In this case we start with a table of state-level information about how many electors each state has, and what its population is. We want to end up with an “elector-level” table where the rows are numbers of electors and the values (total population, etc) are aggregated from all the states with that many electors. So we split our original state-level table into groups based on the number of electors. Seven states have three electors each. Two states have sixteen electors. And so on. Then we calculate some new quantities within these groupings—e.g. the total population living in “3 Elector” states; the percentage of the overall population that is, etc. Then we combine the results into a new table.

Dr Drang did this in Python. Here’s one way to do it in R. For ease of comparison, I’ll mostly replicate Dr Drang’s formatting and labeling.

First we read in the data, and create the `PopPct`

and `ECPct`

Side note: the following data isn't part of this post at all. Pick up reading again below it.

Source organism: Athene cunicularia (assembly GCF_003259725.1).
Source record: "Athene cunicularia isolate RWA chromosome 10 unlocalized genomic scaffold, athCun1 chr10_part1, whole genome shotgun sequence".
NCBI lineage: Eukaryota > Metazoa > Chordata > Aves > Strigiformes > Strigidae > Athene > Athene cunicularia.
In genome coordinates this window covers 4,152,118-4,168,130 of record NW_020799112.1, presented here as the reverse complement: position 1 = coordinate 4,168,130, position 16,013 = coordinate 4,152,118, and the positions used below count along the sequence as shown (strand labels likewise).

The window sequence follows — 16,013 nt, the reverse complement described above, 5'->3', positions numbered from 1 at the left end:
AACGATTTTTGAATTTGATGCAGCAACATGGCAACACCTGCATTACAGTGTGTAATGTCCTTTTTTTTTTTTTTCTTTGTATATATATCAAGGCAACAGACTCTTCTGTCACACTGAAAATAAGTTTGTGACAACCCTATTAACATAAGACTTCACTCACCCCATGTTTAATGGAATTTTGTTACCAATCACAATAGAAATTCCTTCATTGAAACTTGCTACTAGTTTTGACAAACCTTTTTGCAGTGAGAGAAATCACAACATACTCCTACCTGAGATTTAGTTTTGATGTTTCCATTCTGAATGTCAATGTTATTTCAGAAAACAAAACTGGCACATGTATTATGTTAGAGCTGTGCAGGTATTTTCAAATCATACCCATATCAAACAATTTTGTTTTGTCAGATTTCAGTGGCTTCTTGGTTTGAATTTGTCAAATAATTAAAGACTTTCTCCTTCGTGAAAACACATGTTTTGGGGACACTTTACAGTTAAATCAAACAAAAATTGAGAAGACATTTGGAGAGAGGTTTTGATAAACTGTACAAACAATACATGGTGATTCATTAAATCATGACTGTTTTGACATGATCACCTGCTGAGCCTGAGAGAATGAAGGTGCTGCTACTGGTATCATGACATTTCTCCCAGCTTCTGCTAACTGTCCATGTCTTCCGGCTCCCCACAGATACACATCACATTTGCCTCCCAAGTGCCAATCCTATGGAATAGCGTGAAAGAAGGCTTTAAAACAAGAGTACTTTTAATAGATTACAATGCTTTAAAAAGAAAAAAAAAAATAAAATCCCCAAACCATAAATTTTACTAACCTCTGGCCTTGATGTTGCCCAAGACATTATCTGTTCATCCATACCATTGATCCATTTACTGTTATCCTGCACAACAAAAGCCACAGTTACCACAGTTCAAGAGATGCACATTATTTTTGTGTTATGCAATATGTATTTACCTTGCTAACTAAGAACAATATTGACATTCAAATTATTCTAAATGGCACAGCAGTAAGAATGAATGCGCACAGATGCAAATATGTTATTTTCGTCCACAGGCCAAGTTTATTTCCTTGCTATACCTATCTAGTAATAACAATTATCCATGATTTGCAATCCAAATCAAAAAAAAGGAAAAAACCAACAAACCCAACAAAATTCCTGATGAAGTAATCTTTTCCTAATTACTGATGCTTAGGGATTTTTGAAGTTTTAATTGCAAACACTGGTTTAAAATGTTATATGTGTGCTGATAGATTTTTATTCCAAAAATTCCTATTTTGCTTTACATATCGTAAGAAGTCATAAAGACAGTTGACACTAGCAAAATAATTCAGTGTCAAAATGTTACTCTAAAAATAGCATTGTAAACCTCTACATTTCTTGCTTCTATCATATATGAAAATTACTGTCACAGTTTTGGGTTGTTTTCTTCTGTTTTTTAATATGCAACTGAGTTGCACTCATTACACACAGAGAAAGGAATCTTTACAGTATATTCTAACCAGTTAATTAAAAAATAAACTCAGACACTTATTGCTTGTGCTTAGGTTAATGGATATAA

columns:

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library(tidyverse) # Import the CSV and create PopPCT and ECPct df <- read_csv("states.csv", show_col_types = FALSE) |> mutate(PopPct = Population/sum(Population), ECPct = Electors/sum(Electors)) df #> # A tibble: 51 × 6 #> State Abbrev Population Electors PopPct ECPct #> <chr> <chr> <dbl> <dbl> <dbl> <dbl> #> 1 Alabama AL 5108468 9 0.0153 0.0167 #> 2 Alaska AK 733406 3 0.00219 0.00558 #> 3 Arizona AZ 7431344 11 0.0222 0.0204 #> 4 Arkansas AR 3067732 6 0.00916 0.0112 #> 5 California CA 38965193 54 0.116 0.100 #> 6 Colorado CO 5877610 10 0.0175 0.0186 #> 7 Connecticut CT 3617176 7 0.0108 0.0130 #> 8 Delaware DE 1031890 3 0.00308 0.00558 #> 9 District of Columbia DC 678972 3 0.00203 0.00558 #> 10 Florida FL 22610726 30 0.0675 0.0558 #> # ℹ 41 more rows |

We don’t really need the whole Tidyverse to do what we want here, but we’ll just import it for convenience. We put the data in an object called `df`